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PETA’s Ang Buhay ni Galileo returns to Fort Santiago

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THE OPEN THEATER in Fort Santiago hosted PETA’s plays in the 1990s. A live horse ran from the entrance to the stage in Virginia Moreno’s Bayaning Huwad and fireworks lit up the sky in Nick Joaquin’s Larawan.

Originally a Spanish military barracks, the theater was designed and conceptualized by Philippine Educational Theater Association founder, Cecile Guidote-Alvarez, and then executed by National Artist for Architecture Leandro Locsin. PETA’s current home in New Manila, Quezon City, is a replica of Sulayman Theater.

For three nights, on Nov. 29 to Dec. 1, PETA returns to its original home with the restaging of Bertolt Brecht’s Ang Buhay ni Galileo. Directed by Palanca-award winning playwright Rody Vera, it features Joel Lamangan as Galileo Galilei.

Galileo is one of the classic shows of PETA at the Fort Santiago, which embodies PETA’s artistic practice from the aesthetics of poverty and ensemble acting to the kind of music used during that period,” said Maribel Legarda, PETA’s artistic director.

She said the play also serves as an opportunity for collaboration between the non-active senior members and active PETA actors. “And of course, we find the message of Galileo very timely. It interrogates the questions of power and what is the truth,” she added.

Ang Buhay ni Galileo, written by Brecht and translated by Alan Glinoga, tells the story of one of the most controversial astronomers in the Renaissance period who defied the Church’s belief that the sun revolved around the earth. Confirming Copernicus’ theory that the sun is indeed the center of the solar system, Galileo used the telescope to radically change the way man perceives the world, the universe, and his place in it.

During his lifetime, Galileo discovered Jupiter’s four satellites, the sunspots, confirmed the phases of Venus, and the observation of Saturn’s rings, among many others. His heliocentric theory irked the Roman Inquisition, which branded his ideas absurd and heretical because they contradicted the Holy Scripture.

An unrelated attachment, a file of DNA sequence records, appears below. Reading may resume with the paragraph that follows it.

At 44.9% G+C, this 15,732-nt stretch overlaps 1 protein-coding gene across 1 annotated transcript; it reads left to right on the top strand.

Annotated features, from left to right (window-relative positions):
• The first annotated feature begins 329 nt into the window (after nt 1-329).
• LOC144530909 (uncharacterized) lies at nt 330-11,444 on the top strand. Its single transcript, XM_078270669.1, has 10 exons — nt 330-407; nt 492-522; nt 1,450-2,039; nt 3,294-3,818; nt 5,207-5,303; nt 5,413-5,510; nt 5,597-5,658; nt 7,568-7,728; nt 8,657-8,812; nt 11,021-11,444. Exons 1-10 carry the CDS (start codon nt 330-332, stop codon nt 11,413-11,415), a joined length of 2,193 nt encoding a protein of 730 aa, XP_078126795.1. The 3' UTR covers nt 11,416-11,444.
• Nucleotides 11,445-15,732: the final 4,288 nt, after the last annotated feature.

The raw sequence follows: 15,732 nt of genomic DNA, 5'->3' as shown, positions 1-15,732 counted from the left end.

Asked if Ang Buhay ni Galileo was just the first of many productions to be mounted in PETA’s old haunt, Ms. Legarda said that it was a possibility — but that the company would have to figure out logistics. “We’ve always wanted to go back,” she said: “I thought that we could do so once or twice a year, but it is going to be difficult. Every time we have to go back, we have to bring in everything, lights, chairs, etc. It’s a big production.”

Also a challenge is the weather. “It has changed from the time [the theater] was founded. Before, when you chose summer, you knew that the rain would stop in October, and you could have a show from September until December. That’s not the case anymore. The nature of the space was not allowing us to expand our audience because it became difficult, and the fact that it does not have a roof so we could only do shows at night,” she said.

The creative team behind Ang Buhay ni Galileo includes Brenda Fajardo (set and costume design), Boni Juan (set and costume execution), Dodjie Fernandez (musical direction), and Ian Torqueza (lighting design).

Joining Mr. Lamangan in the cast are Upeng Galang Fernandez, Randy Villarama, Jojo Atienza, Jack Yabut, Gold Villar Lim, Roi Calilong, Gie Onida, Shé Maala, Kiki Baento, Archi Adamos, Bodjie Pascua, Boy Aquino, Bene Manaois, Joseph Madriaga, Fredyl Hernadez, Norbs Portales, Manny Pambid, Jason Barcial, John Moran, Ian Segarra, Neomi Gonzales, Noel Comia, and Omar Uddin. — Nickky Faustine P. de Guzman

Tickets are P600 each. Contact Ticket World at 891-9999 or PETA at 0905-369-6003.

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